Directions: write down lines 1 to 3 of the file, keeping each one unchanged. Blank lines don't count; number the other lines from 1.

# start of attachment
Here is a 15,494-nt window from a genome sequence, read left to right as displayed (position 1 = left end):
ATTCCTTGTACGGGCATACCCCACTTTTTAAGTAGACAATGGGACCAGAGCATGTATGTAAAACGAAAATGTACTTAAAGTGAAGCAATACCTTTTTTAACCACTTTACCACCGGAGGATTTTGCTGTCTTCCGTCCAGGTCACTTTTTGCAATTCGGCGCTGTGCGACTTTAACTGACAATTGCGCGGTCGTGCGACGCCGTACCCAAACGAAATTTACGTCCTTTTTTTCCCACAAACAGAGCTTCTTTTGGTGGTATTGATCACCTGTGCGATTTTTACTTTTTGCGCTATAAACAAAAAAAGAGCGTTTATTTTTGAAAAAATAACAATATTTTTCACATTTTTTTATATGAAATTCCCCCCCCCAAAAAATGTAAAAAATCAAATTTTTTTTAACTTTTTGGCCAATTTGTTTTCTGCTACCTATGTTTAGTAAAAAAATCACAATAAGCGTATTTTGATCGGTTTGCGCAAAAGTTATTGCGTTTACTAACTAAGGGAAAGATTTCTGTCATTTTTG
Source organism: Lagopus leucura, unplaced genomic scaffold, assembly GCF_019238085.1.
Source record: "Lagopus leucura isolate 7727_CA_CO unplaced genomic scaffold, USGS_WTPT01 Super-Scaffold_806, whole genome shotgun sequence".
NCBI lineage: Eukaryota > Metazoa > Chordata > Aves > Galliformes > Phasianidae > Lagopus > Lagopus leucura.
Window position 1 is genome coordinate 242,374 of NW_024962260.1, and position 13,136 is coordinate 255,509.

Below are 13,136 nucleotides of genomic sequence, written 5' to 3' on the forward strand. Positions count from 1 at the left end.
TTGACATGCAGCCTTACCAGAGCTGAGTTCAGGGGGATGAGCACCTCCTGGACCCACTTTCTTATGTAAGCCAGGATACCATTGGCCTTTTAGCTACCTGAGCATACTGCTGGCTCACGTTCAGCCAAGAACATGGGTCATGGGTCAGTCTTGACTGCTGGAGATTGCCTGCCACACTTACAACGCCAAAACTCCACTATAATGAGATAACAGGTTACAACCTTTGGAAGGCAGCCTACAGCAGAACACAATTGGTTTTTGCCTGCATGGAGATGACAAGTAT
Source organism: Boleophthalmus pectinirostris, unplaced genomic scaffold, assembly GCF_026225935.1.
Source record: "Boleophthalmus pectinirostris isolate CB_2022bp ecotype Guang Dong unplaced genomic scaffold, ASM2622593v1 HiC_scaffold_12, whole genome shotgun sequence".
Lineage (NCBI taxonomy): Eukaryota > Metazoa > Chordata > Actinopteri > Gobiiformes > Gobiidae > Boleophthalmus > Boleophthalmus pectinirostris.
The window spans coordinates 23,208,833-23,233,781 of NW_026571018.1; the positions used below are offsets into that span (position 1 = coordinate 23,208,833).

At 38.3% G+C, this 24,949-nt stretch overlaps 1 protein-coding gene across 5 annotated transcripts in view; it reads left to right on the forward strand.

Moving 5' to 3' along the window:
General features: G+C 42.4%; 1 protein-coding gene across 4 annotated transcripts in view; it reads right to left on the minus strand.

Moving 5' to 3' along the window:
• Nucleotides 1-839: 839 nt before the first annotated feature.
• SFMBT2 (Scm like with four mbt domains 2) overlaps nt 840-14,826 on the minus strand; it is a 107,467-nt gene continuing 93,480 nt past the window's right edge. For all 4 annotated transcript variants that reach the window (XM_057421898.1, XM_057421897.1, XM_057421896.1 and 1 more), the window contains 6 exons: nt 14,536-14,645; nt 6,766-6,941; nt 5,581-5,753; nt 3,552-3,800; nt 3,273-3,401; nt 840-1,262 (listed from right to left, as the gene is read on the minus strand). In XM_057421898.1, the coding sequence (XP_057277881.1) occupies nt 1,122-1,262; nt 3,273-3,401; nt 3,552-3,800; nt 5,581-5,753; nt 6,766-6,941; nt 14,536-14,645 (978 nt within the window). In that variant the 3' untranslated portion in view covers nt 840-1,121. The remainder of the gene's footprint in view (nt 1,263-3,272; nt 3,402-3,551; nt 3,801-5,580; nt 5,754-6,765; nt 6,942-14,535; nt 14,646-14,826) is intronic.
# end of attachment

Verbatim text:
Here is a 15,494-nt window from a genome sequence, read left to right as displayed (position 1 = left end):
ATTCCTTGTACGGGCATACCCCACTTTTTAAGTAGACAATGGGACCAGAGCATGTATGTAAAACGAAAATGTACTTAAAGTGAAGCAATACCTTTTTTAACCACTTTACCACCGGAGGATTTTGCTGTCTTCCGTCCAGGTCACTTTTTGCAATTCGGCGCTGTGCGACTTTAACTGACAATTGCGCGGTCGTGCGACGCCGTACCCAAACGAAATTTACGTCCTTTTTTTCCCACAAACAGAGCTTCTTTTGGTGGTATTGATCACCTGTGCGATTTTTACTTTTTGCGCTATAAACAAAAAAAGAGCGTTTATTTTTGAAAAAATAACAATATTTTTCACATTTTTTTATATGAAATTCCCCCCCCCAAAAAATGTAAAAAATCAAATTTTTTTTAACTTTTTGGCCAATTTGTTTTCTGCTACCTATGTTTAGTAAAAAAATCACAATAAGCGTATTTTGATCGGTTTGCGCAAAAGTTATTGCGTTTACTAACTAAGGGAAAGATTTCTGTCATTTTTG
Source organism: Lagopus leucura, unplaced genomic scaffold, assembly GCF_019238085.1.